AFTER shootings in America people tell each other in sad and shocked tones that the victims should have been safe where they were killed.
And the people are always right. The victims of Sunday's shooting were praying in a temple, preparing for their weekly shared meal. They should have been safe. The 12 killed in Colorado should have been safe sitting with family and friends to enjoy a movie.
Congresswoman Gabby Giffords and her staff and constituents should have been safe at a public meeting outside a grocery store in Tucson, Arizona, but six of them died, and Ms Giffords will probably not fully recover. The 17 people wounded in a bar last month in Tuscaloosa, Alabama, when an angry man opened fire on them with an assault rifle should have been safe, too.
Everyone who has been shot in their homes, in bars and schools, colleges, universities, workplaces, even in the streets of the capital, Washington, DC, should have felt safe, should have been safe.
Even as police searched for a suspected second assailant in the Milwaukee temple on Sunday morning (it turned out there was only one), even before the death toll was known, it was clear that America's Sikh community did not feel safe and has not since September 11, 2001.
"I request all everyone who know #sikhs & tweet or have access to media. Talk now. The world is listening. Tomorrow they won't," tweeted Gagan Singh just after midday, long before the police operation had ended.
Minutes later his Twitter account was suspended, but he was happy to speak to a journalist over the phone. He explained that hate groups had targeted Sikhs across the US since the attacks on September 11, probably because - unlike most Muslims - Sikhs wear turbans.
"A lot of the population does not know that these turban-wearing people are Sikh, they expect us to be associated with al-Qaeda," said Mr Singh, a community activist with a blog called Urbanturbanguy.com.
"A lot of Sikhs live [in America] with fear in their hearts." (He stresses that no one, Muslim, Sikh or Christian, should be subjected to abuse for his or her beliefs or background.)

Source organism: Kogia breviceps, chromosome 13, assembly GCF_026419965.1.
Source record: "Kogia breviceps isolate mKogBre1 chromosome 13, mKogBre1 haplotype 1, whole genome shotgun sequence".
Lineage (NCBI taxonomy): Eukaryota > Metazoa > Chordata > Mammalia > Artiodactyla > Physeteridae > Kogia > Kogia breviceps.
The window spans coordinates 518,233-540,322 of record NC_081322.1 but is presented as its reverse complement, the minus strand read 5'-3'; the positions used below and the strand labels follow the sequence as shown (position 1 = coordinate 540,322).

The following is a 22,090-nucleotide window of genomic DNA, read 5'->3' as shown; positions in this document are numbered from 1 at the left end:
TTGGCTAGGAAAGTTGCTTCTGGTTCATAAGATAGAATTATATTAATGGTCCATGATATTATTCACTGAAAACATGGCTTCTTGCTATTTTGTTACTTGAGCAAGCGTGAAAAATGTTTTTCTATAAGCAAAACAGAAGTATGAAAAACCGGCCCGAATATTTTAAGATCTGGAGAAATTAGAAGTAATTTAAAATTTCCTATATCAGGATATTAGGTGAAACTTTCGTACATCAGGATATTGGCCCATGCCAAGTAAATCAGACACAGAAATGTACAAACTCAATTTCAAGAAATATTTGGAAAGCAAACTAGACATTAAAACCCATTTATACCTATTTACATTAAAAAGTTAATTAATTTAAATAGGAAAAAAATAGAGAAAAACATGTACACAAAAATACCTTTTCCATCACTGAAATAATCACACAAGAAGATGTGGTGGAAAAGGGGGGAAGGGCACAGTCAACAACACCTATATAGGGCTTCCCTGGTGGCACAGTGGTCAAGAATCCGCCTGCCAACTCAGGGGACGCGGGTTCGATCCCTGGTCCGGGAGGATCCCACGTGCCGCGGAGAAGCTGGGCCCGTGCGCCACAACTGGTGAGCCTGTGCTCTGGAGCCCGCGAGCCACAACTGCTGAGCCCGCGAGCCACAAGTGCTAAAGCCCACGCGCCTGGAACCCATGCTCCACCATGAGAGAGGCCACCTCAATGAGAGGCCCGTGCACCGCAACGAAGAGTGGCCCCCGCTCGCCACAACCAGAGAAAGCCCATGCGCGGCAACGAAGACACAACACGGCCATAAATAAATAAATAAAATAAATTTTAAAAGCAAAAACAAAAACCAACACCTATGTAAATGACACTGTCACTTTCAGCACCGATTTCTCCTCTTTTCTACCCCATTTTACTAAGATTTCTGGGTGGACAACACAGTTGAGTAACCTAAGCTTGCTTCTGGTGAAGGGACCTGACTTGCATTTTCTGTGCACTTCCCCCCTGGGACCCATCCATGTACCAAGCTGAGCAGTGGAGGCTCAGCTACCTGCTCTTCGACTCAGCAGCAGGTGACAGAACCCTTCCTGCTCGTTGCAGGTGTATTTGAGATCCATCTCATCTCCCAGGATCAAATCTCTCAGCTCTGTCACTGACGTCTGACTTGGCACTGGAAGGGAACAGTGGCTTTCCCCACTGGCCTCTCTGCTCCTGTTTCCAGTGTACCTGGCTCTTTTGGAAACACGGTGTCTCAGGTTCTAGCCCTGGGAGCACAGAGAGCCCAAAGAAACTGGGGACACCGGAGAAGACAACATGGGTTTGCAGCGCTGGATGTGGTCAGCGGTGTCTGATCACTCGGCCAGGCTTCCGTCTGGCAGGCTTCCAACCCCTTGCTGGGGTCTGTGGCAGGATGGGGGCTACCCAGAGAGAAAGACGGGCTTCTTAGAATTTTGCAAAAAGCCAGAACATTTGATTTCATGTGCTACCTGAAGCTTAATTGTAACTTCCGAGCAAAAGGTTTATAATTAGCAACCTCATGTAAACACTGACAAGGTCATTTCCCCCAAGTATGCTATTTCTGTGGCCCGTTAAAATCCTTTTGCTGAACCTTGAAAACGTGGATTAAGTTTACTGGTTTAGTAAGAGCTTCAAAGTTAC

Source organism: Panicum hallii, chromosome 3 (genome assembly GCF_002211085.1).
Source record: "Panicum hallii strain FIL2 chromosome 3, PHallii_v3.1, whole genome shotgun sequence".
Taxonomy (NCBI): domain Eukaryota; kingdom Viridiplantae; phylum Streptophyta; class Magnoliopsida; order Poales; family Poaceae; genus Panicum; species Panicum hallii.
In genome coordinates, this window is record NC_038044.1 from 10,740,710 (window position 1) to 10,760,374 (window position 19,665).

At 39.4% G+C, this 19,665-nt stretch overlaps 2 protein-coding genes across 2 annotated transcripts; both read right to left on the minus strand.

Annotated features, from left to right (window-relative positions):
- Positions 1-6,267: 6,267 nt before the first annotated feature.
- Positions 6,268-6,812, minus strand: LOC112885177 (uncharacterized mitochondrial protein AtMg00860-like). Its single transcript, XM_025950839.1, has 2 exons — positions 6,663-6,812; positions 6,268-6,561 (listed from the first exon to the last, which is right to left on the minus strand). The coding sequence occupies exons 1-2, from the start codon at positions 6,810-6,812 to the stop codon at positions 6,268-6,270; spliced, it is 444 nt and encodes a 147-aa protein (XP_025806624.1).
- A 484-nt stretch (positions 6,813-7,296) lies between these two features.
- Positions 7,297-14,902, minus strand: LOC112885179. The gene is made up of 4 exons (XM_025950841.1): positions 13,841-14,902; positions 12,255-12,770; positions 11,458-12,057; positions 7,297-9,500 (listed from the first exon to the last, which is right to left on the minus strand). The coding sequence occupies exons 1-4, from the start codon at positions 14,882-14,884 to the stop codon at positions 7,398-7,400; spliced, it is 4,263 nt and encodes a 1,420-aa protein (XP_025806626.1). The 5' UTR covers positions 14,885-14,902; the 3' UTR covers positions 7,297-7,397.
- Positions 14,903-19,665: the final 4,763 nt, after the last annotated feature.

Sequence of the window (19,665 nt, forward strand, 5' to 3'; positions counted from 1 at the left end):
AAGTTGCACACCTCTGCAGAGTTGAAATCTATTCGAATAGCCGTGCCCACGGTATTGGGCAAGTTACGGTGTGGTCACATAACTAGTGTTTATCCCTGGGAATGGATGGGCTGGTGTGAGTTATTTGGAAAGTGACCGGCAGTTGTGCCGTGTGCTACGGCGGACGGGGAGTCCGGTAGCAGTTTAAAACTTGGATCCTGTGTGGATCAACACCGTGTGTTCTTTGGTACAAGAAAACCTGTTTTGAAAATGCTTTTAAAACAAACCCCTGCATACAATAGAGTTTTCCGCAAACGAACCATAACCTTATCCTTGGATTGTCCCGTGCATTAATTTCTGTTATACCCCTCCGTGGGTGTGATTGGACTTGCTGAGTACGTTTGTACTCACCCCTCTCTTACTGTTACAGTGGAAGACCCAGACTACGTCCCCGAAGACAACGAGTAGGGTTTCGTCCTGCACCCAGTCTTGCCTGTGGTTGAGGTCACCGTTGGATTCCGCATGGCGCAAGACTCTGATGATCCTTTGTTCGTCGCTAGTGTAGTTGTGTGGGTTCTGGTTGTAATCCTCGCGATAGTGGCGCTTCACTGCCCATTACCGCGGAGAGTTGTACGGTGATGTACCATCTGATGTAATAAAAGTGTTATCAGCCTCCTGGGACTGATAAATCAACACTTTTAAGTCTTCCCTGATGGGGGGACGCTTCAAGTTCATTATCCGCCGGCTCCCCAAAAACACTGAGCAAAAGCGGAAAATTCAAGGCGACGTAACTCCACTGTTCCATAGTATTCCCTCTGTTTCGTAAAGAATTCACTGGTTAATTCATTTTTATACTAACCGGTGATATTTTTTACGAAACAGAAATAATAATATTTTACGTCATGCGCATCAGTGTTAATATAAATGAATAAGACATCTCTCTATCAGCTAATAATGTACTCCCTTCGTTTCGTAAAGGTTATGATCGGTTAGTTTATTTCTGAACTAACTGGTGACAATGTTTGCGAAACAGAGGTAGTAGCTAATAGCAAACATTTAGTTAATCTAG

Even as he spoke, Sikh community leaders were on air on the cable networks trying to get the same message out, to explain who they were while they fleetingly held the nation's attention.
The first post-September 11 attack on a Sikh came just four days later, when Balbir Singh Sodh, a petrol station owner in Arizona, was shot dead by a man called Frank Roque. Roque had reportedly told friends and a waitress that he was ''going to go out and shoot some towel-heads''. He is serving a life term in prison.
On Monday the Milwaukee Journal Sentinel published a brief compendium of hate crimes against Sikhs over the past couple of years, including the story of a Virginian family who received death threats last March by someone calling them "the Turban family" and accusing them of links to the Taliban.
Also that month two friends - Surinder Singh, 65, and Gurmej Atwai, 78 - were shot dead while taking an afternoon walk. The Southern Poverty Law Centre has suggested that assailants who mistook the men for Muslims committed the killings, the Journal Sentinel reported.
It now seems clear that Wade Michael Page, who was killed by police on Sunday morning after he is thought to have murdered six worshippers, was a member of more than one white supremacist organisation.
It is not known whether he mistook the Sikhs he shot for Muslims or whether he just hated anyone who did not look like him. Doubtless that will be discovered in the continuing investigation, and it is doubtless useful information.
But it is unlikely to be much comfort to America's Sikh community, nor to its Muslims.